Difficult Times

Right now, at this minute, I’m finding this difficult. I’m scared. Not really for myself. Well, a bit. But mostly for other people I know, and like, and love, and don’t want to lose, or for them to feel scared, or vulnerable.

It’s the uncertainty. The invisibility of it. The sense that, as time passes, you’ll hear of someone related to someone you know succumbing. Followed by someone you kind of know. Followed by someone you definitely know. And so on. The sense that this thing is growing exponentially and getting closer. All the time.

And in the meantime, everything has been turned on its head. Normal life has been suspended. Kids aren’t going to school. Shops, pubs and restaurants are shuttered. The skies are quiet. The roads are quiet. At a stroke, my livelihood and the livelihood of hundreds and thousands of others is under threat.

And why? Because a microscopic virus made a leap from the animal kingdom to human patient zero. And from that one, random occurrence, over thirteen thousand people are dead and civilisation has pretty well closed down.

It’s easy to get mired in the detail. To consume all the news, the details, the latest lockdowns, the deaths. To scroll endlessly through social media. To see human behaviour at its best and its worst. To weigh the examples of human kindness against examples of exploitation and advantage-taking.

To dig deep and find some impetus for creativity in the face of this has been difficult. The positive thinking that I have worked on so hard to develop over the last two and a bit years has, at times over the last few weeks, and especially this last week, deserted me. Replaced by, as a friend recently put it, a feeling of ‘existential dread and fear’. It’s easy to give up. To sink below the waves and give one’s self up to despair, inertia, inaction and a presumed inevitability.

I won’t do that though. This fucking virus will not beat me. If anything, I’m determined to use this time of dislocation to sharpen my focus, to use my creativity and determination, regain my positivity and move on past it.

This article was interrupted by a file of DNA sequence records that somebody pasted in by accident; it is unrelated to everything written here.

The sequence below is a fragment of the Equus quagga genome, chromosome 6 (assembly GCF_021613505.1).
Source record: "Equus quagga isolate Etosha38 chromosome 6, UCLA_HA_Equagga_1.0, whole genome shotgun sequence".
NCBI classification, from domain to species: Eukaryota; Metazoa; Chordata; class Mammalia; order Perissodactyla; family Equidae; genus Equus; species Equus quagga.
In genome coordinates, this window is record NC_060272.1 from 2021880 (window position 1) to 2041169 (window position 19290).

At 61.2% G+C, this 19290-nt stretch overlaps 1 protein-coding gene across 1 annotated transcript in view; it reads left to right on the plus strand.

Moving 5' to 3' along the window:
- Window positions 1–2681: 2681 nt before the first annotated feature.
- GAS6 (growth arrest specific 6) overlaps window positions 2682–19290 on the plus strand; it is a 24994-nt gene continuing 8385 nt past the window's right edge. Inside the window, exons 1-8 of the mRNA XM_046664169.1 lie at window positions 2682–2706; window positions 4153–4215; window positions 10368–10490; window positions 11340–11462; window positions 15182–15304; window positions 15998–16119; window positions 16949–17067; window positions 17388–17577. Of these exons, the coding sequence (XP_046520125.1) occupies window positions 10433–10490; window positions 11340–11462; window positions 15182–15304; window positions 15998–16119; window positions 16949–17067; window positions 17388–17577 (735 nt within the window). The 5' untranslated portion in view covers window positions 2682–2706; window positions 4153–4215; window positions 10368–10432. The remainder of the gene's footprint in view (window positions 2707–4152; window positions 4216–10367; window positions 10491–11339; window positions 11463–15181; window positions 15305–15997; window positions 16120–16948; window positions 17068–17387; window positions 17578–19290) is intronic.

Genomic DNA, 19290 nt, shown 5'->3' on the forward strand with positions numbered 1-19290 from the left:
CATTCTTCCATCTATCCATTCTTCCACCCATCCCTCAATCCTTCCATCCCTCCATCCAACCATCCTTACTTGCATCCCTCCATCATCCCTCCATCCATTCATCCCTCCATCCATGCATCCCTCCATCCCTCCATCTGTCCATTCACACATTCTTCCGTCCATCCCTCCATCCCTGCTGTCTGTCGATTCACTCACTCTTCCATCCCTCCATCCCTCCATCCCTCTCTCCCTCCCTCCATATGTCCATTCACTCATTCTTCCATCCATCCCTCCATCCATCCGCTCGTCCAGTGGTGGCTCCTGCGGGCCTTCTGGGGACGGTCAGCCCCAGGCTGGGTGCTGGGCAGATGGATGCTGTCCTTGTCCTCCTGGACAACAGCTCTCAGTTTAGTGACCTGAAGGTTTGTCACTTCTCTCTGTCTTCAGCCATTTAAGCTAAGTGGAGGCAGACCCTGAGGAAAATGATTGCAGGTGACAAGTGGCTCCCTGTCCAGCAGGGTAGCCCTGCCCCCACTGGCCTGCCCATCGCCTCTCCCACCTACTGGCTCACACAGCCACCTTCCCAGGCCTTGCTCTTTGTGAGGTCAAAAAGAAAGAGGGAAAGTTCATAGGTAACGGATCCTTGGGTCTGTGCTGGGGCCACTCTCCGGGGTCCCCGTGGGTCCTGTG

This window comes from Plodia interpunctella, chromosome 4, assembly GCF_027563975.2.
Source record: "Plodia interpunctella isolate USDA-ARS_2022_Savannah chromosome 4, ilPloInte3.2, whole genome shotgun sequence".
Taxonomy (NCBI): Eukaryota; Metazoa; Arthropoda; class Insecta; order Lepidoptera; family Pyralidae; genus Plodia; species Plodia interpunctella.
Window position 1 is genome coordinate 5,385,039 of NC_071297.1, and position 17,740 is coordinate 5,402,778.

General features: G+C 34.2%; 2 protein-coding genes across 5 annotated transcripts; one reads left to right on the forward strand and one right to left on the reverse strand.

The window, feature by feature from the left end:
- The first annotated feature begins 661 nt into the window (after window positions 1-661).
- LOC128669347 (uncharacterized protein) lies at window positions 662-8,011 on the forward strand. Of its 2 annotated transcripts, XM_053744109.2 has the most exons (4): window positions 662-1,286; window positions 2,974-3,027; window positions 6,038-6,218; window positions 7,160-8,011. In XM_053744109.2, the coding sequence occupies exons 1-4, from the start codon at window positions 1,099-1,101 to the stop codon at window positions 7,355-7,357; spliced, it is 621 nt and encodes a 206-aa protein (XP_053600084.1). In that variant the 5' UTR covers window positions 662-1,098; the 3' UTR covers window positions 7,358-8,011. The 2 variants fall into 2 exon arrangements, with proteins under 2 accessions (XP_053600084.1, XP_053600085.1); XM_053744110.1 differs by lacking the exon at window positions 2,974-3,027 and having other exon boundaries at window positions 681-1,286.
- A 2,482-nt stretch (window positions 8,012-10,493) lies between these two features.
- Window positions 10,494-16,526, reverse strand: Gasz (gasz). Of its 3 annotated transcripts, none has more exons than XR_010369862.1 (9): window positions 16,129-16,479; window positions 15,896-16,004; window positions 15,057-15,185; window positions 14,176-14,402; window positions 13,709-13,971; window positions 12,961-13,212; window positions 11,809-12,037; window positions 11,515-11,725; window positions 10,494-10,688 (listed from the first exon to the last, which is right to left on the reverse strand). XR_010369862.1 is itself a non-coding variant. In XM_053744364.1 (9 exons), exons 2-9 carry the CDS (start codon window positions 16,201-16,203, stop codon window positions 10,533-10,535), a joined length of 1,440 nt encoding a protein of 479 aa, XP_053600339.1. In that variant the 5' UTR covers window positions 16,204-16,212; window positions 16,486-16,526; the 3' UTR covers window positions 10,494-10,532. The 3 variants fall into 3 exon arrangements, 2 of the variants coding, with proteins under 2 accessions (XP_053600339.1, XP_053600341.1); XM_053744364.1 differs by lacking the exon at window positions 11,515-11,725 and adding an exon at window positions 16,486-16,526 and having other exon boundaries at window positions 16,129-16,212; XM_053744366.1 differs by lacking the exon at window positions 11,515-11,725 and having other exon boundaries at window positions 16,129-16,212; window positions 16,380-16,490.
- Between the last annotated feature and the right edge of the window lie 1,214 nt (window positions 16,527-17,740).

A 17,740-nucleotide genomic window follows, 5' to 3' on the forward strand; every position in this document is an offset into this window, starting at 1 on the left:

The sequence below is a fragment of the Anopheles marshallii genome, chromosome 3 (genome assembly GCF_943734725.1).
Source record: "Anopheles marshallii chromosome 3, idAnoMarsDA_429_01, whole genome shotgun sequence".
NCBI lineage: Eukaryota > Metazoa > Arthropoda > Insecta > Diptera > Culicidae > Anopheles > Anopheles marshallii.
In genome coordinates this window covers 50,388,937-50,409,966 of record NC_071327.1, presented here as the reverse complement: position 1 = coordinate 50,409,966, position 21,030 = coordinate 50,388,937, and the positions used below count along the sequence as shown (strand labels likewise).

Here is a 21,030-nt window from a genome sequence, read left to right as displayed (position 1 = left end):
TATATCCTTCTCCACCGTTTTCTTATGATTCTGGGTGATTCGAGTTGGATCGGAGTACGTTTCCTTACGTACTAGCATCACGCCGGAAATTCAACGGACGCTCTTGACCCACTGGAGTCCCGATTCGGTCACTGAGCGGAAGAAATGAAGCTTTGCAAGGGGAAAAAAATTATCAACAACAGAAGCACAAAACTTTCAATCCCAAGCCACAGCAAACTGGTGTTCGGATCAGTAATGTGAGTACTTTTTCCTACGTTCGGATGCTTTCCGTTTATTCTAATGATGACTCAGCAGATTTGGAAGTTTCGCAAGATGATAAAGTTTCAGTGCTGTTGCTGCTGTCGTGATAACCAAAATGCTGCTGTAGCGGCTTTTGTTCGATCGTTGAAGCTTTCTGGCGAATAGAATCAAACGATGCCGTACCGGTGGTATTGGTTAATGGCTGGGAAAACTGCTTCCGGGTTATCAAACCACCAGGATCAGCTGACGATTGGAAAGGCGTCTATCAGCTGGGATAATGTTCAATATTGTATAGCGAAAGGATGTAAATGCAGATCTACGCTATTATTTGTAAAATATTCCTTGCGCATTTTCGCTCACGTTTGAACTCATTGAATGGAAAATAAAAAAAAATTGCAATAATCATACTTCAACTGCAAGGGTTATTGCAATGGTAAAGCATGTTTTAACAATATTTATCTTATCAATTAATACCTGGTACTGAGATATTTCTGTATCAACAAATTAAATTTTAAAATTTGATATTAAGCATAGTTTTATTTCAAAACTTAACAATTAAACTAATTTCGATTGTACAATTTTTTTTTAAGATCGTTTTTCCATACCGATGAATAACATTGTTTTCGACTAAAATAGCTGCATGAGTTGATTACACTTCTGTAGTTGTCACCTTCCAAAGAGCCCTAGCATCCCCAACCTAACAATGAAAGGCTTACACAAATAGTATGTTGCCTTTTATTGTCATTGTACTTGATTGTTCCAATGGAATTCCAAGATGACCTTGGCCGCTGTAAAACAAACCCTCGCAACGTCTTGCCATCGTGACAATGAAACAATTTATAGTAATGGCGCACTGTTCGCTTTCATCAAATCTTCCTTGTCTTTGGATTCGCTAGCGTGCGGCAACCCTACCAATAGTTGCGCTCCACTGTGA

Not much to show for the week, unfortunately. Cancelling exams, while not as time-consuming as organising them, still takes time. I didn’t want to do it by email. I wanted to talk to teachers, to gauge their mood, to listen to their frustrations, to show them I understood, and to offer support. And then the rest of the week was really taken up with working out how to move our exams online, to examine remotely in an era of social distance and isolation. And that, let me tell you, has been pretty positive and exciting.

Anyway, I painted those poppies onto a tuna can. A little overworked and fussy but it’ll do.

That’s 11 cans now, waiting for a major candle making session …

I carved a heart from an avocado stone …

I tried to carve a freehand face from a piece of wood. It’s been a while since I carved anything from wood so I’m a bit rusty. This is poorly proportioned and definitely not pretty, but it does like like a face at least …

And then, yesterday, I bought a new toy. A scroll saw. Here it is …

It’s effectively an electric fretsaw and with it one can effortlessly (well, if the wood is thin enough) cut shapes in wood. Like this one …

I’ve had this old soda syphon in the garage for years. I’m pretty sure it came from my mum’s house when I cleared it out after she died. It was dusty and corroded so I cleaned it up yesterday and I think it looks pretty good now. The glass is amazingly thick.

Finally, a friend sent me this. I’m passing it on.


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